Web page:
Sunday, October 26, 2014



If I had to describe Deer and Doe's patterns in one word, it would definitely be charming. Seriously, I love every single one of their designs. They have sweet details but don't look like they're trying too hard. Initially, I didn't think I would be able to make any Deer and Doe projects because I fall outside of their size range. But after having had such a great experience with their free plantain tee pattern and after reading about Laurwyn's experience with grading Deer and Doe patterns, I thought I'd give a Deer and Doe pattern a try.


So this is the Sureau. My plan is to make a Bruyere, but since I was paying for shipping from France, I thought I'd get the most out of my postage by ordering two patterns. (I have no idea if this made a difference, but it's an excellent justification for ordering an extra pattern.) Right away I noticed that the Bruyere is rated advanced, and the Sureau is a beginner pattern. Now I'm not always the most sensible person, but in this case it seemed obvious that I should try the easier pattern first  - especially since I was going to make some adjustments.

To begin with I ended up not grading the entire pattern, but rather applying a FBA and then grading out only at the waist. I was worried that it would be too big all over,  or I would forget to grade a crucial piece, so I thought I would try this modification first. I made a quick muslin of the bodice with part of an old sheet and proceeded to stare at my reflection in shock and amazement. The shit worked.



I really wish I had some decent pictures wearing this dress because I feel just great in it. (I figured out my camera timer, but I don't have a tripod. I was stacking books precariously on a ladder and ended up with very few usable shots and was more than a little frustrated. Hence the dorky facial expression and necessary cropping. Sadly, this is the best of the bunch as most shots only got the top third of my dress.) It's a tad too large in the waist and bust now, but I'd rather have that than be too tight. I rotated my shoulders and reached high above my head to test it. It has good mobility for wearing to work. I'm not much of a dress wearer, but I like the simple frock/day dress vibe of this style. I would wear this with tights, brogues, and a cardigan at work and not feel overdressed. Speaking of tights, I'm thinking my next Sureau will have to be lined to avoid static cling.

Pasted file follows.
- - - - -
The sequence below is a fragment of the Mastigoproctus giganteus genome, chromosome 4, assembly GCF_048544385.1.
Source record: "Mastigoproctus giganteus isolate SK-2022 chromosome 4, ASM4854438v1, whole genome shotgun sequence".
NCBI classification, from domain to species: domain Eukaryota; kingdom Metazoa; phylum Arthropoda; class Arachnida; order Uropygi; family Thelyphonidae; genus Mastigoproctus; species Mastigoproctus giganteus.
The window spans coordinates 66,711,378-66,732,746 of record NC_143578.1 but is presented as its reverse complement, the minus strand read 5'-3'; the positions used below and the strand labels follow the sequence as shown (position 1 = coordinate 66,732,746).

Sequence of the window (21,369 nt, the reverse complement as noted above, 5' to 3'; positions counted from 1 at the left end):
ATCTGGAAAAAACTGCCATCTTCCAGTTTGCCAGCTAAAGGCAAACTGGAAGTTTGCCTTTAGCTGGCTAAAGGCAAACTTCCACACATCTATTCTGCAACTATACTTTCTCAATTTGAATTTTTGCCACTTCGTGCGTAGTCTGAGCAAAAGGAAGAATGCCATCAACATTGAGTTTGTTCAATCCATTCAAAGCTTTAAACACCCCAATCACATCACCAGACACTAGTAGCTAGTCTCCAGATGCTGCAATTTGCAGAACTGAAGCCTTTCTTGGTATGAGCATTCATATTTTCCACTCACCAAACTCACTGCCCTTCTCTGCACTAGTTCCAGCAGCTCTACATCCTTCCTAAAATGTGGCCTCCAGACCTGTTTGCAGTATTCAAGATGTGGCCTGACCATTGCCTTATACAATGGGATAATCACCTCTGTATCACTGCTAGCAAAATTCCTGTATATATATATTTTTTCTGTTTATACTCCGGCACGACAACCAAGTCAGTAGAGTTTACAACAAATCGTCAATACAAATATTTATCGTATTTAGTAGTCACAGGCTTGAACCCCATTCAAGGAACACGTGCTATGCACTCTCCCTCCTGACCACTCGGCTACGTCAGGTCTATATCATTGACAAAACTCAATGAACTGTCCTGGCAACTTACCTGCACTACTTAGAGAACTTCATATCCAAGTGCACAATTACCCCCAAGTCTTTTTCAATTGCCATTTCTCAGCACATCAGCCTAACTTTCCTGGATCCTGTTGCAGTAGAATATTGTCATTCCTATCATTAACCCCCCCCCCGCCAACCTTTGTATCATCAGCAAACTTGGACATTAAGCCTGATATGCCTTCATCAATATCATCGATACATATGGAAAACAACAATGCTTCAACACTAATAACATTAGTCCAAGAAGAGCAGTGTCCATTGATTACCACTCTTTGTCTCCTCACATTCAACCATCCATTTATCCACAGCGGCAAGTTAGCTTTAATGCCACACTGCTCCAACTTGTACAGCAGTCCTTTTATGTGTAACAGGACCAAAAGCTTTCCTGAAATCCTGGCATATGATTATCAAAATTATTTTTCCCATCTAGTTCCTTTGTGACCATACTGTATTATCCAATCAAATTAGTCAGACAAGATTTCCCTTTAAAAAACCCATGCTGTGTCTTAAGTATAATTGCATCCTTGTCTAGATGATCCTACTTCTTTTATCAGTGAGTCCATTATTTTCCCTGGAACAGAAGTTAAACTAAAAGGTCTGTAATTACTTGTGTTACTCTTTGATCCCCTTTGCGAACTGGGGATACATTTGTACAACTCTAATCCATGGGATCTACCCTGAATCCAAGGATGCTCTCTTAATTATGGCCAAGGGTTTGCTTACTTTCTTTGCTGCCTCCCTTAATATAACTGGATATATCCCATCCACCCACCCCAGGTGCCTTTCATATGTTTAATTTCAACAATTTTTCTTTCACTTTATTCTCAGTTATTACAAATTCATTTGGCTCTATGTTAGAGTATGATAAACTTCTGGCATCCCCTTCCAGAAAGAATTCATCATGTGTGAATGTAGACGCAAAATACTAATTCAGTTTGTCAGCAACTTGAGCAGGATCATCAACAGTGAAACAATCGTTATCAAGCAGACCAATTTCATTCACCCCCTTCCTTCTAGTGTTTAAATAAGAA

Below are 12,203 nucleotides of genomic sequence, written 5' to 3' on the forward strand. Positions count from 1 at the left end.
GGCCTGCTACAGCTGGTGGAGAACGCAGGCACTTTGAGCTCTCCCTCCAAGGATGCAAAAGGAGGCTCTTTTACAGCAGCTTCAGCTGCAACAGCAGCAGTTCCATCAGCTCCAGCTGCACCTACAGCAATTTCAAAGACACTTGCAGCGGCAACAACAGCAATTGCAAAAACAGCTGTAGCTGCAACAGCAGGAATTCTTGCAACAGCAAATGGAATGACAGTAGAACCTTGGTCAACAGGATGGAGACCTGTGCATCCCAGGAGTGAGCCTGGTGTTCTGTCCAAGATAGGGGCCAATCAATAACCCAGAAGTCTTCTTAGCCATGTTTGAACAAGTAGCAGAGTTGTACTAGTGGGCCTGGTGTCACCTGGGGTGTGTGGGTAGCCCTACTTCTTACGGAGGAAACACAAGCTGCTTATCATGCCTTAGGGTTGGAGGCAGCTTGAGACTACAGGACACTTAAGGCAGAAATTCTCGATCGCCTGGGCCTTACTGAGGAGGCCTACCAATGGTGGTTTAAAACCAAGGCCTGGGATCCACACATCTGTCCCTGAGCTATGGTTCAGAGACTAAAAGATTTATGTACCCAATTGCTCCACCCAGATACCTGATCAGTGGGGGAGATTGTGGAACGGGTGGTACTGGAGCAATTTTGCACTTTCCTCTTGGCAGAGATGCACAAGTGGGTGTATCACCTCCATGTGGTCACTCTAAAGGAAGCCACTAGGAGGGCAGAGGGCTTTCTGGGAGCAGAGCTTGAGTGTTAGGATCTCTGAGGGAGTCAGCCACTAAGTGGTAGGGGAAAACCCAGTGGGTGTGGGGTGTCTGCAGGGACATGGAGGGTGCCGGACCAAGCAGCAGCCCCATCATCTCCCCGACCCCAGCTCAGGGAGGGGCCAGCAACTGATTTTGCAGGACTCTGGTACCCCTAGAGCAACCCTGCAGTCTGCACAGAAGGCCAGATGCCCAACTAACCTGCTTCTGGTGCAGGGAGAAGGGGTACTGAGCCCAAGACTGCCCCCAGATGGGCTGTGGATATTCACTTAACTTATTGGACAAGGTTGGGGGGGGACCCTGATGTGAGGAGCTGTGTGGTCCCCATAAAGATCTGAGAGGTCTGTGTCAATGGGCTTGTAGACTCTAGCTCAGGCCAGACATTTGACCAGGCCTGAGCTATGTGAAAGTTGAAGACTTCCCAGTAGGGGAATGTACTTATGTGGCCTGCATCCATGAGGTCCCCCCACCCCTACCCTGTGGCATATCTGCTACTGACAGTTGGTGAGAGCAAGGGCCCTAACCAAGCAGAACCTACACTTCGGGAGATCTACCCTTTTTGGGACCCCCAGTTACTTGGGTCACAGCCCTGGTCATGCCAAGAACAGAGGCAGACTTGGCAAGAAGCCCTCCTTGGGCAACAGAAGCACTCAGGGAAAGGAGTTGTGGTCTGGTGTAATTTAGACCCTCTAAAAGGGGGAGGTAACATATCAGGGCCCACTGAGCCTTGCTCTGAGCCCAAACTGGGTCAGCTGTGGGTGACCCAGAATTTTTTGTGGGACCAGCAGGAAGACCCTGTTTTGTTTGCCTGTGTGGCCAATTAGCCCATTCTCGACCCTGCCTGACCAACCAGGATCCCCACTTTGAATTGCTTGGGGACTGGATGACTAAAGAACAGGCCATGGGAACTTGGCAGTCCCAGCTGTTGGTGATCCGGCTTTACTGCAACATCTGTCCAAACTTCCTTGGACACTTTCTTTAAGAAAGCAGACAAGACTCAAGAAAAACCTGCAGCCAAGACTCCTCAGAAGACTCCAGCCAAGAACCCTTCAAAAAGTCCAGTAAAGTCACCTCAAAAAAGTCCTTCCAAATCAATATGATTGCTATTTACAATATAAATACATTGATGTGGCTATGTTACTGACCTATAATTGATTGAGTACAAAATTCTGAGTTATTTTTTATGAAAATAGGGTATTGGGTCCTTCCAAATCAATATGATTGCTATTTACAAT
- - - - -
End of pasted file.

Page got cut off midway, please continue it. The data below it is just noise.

Some quick notes:
  • Fabric is a purple swiss dot from Fabric Outlet.  I bought it during their 40% off sale, so I think it was around 4.99 a yard. It's a nice fabric to sew- nice and light without being transparent.
  • I suck at invisible zippers. I don't know how I can get it wrong so many times. I used a smart tip by Christine Hayes this time, though, and interfaced the area where the zipper is sewn on.  I actually love that the Sureau has NO interfaced pieces, but I wanted to make that part of the dress a little stronger. I used black fusible bias tape.
  • The center panel has some great possibilities for adding  trim - piping, embroidery, or cute buttons.
  • I love that this is such a simple dress and that the skirt is only slightly gathered. I want to make another one in black - lbd, right?
  • Next time I should remember to check fit more carefully before inserting the zipper. I do get a little carried away.
So that's all I can think of. I'm still finishing up my two Anise jackets. The single breasted one is very close to be finished. The problem is that the project finishes with a lot of hand sewing, which is kind of a buzz kill when you're so close to the end. Also, the weather's been really nice. I need a cold snap to motivate me to finish up.

Have a lovely week and thank you very much for reading.

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